I love working with flowers and often sign-off my emails and newsletters with a cheery Happy Flowers! But do flowers really make us happy? A quick trawl of the internet confirms they do.
A study undertaken in the USA says that flowers bring happiness. In fact, the presence of flowers triggers happy emotions, heightens feelings of life satisfaction and affects social behaviour in a positive manner far beyond what is normally believed. Its nature’s way of enabling us to manage our day to day moods, says Jeannette Haviland-Jones, lead researcher on the study.
Interestingly the study also explored where we display flowers at home. Most commonly we place them in those parts of our homes that are open to visitors – such as hallways and living rooms, suggesting that flowers are a symbol for sharing, making our homes more welcoming to friends and family.
As well as welcoming friends to our homes, I’m of the view that the creativity of flower arranging is good for our all-round wellbeing. The NHS advise that there are five-steps to wellbeing: connect, be active, keep learning, give to others and be mindful. Embracing flowers can be one way of providing a focus to put these steps into practice.
With this in mind I’ve embarked on a training programme (supported by Age UK Canterbury, Arts Council England, the NHS Canterbury and Coastal Clinical Commissioning Group and Canterbury City Council) called LAPWING. This programme has been designed to support artists and creatives in Kent who want to make a difference to the wellbeing of Kent’s vulnerable, particularly older people. It gives artists the opportunity to develop their practice and become sensitised to the needs of our ageing population (and those in the community with mental health/dementia issues), providing them with the grounding to deliver a programme of creative activities to stimulate feelings of wellbeing.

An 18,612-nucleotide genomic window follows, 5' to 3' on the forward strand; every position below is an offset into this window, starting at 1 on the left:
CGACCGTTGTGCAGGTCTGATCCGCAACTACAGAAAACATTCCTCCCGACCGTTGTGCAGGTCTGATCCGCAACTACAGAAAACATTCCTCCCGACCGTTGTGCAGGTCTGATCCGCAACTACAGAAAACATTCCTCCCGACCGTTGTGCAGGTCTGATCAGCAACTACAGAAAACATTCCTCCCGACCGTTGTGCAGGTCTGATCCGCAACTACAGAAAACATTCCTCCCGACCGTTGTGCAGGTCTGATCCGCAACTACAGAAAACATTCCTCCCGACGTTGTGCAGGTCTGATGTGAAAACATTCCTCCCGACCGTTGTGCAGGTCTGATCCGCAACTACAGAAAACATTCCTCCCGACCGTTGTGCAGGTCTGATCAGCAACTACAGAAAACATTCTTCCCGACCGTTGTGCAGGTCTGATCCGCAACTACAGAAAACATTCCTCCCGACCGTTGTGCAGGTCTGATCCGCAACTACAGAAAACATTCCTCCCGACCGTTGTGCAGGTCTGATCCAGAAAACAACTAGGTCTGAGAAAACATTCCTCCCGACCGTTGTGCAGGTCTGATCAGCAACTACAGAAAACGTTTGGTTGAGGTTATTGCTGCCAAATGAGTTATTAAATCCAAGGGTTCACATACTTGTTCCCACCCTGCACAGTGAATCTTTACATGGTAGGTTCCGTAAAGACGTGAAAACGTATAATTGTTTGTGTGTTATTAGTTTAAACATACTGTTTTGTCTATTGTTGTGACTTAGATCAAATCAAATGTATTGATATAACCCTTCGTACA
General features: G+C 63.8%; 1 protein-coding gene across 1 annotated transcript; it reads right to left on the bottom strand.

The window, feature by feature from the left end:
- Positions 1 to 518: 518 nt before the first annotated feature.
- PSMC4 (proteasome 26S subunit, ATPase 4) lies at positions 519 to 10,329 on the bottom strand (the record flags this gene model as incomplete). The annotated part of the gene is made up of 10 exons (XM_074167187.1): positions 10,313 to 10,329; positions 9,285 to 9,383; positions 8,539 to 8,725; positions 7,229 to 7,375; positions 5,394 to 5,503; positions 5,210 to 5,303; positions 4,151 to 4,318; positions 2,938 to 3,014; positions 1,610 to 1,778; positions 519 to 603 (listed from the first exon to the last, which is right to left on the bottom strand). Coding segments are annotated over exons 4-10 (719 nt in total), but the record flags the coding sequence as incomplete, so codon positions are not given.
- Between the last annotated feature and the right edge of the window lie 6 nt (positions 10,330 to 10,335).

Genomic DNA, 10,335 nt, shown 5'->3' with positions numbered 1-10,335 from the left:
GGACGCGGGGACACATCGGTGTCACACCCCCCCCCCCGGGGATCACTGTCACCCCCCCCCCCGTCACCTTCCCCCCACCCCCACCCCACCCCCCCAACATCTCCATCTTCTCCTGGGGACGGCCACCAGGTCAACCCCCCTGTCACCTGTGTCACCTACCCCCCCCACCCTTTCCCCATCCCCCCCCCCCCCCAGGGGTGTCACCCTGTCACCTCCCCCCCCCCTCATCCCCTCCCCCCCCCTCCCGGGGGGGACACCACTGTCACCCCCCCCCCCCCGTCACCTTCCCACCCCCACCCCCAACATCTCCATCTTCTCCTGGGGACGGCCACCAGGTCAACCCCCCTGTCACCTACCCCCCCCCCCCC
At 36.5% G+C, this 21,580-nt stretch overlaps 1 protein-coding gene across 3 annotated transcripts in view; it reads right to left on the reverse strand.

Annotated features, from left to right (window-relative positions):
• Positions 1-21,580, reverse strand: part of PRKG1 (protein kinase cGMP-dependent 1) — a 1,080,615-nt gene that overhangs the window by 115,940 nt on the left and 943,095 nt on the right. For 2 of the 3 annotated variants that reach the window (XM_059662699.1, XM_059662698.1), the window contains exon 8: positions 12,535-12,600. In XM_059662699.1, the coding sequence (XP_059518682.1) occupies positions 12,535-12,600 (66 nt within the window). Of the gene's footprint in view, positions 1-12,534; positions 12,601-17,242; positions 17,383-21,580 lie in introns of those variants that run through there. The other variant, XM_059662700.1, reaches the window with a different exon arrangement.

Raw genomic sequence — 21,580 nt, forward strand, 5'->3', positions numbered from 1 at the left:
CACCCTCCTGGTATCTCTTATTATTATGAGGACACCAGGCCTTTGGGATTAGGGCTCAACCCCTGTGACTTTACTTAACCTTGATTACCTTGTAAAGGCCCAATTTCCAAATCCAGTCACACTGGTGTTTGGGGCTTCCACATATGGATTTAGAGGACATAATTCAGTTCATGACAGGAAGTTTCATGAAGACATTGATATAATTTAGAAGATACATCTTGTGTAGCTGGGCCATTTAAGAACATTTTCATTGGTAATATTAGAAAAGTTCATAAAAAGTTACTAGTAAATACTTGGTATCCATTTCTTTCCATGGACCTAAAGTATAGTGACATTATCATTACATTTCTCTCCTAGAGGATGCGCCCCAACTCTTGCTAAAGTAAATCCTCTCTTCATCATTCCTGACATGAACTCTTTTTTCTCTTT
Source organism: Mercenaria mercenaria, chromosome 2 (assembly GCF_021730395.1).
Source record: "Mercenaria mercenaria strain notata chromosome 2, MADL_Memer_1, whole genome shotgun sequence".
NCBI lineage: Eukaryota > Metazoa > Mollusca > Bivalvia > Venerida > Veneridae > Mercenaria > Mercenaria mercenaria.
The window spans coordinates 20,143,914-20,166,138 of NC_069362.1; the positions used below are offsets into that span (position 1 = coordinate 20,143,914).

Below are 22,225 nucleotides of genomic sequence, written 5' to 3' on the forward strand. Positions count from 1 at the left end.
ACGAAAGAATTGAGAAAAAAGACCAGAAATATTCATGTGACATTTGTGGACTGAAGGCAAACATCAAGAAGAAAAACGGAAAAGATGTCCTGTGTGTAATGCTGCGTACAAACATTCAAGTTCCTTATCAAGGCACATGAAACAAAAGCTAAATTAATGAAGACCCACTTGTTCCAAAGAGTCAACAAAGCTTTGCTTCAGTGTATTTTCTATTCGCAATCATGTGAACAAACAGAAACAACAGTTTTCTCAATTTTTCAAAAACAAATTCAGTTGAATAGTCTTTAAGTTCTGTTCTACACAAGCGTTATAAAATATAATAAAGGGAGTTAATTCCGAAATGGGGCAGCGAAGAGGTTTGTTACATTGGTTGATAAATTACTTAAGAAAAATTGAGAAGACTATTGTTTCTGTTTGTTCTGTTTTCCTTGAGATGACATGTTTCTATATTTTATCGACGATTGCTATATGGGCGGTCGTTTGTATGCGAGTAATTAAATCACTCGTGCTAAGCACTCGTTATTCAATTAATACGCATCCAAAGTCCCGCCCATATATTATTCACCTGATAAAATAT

Recently I was involved in two celebration events marking the end of projects being led by artist Sue Toft at Cranmer House and the Age UK day centre in Canterbury. Sue has been working with a group at the day centre and pupils from Simon Langton Girl’s Grammar School to foster inter-generational conversation, memory and wisdom sharing as part of a project called Talking Trees. As Sue says “the Talking Trees project has been a real success in terms of bringing together young and old. The memory tree we created acted as a catalyst to many conversations, reminiscences and words of wisdom being passed down from one generation to the next”.
With the support of the Talking Trees/LAPWING project facilitator I’m about to start my own Talking Trees project at the Age UK day centre in Faversham, bringing my floristry skills to the day centre users to help create them their own memory tree.
Thank you to Nathalie Bainaigs for allowing me to reproduce these photographs.
If you’re planning to find your happy with flowers this week don’t forget you can amaze your friends with your knowledge about getting your flowers to last longer. Sign up here for access to my free five-day mini course and make a start on getting your flowers to last longer.
Keeping in touch
Until next time, happy flowers!
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